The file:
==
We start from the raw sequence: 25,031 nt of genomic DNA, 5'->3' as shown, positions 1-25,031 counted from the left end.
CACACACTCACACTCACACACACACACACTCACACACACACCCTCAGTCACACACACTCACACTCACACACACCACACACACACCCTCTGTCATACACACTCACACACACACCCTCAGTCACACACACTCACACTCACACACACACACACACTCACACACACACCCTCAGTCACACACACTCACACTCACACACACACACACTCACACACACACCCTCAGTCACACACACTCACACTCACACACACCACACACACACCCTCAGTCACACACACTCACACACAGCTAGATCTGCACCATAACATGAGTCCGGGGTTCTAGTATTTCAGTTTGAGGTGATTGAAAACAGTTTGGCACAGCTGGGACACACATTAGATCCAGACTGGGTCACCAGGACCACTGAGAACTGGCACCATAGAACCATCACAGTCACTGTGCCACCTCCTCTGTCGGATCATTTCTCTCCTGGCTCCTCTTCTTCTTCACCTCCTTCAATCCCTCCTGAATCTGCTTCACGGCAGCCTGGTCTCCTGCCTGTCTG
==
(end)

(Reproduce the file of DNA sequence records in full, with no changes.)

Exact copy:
We start from the raw sequence: 25,031 nt of genomic DNA, 5'->3' as shown, positions 1-25,031 counted from the left end.
CACACACTCACACTCACACACACACACACTCACACACACACCCTCAGTCACACACACTCACACTCACACACACCACACACACACCCTCTGTCATACACACTCACACACACACCCTCAGTCACACACACTCACACTCACACACACACACACACTCACACACACACCCTCAGTCACACACACTCACACTCACACACACACACACTCACACACACACCCTCAGTCACACACACTCACACTCACACACACCACACACACACCCTCAGTCACACACACTCACACACAGCTAGATCTGCACCATAACATGAGTCCGGGGTTCTAGTATTTCAGTTTGAGGTGATTGAAAACAGTTTGGCACAGCTGGGACACACATTAGATCCAGACTGGGTCACCAGGACCACTGAGAACTGGCACCATAGAACCATCACAGTCACTGTGCCACCTCCTCTGTCGGATCATTTCTCTCCTGGCTCCTCTTCTTCTTCACCTCCTTCAATCCCTCCTGAATCTGCTTCACGGCAGCCTGGTCTCCTGCCTGTCTG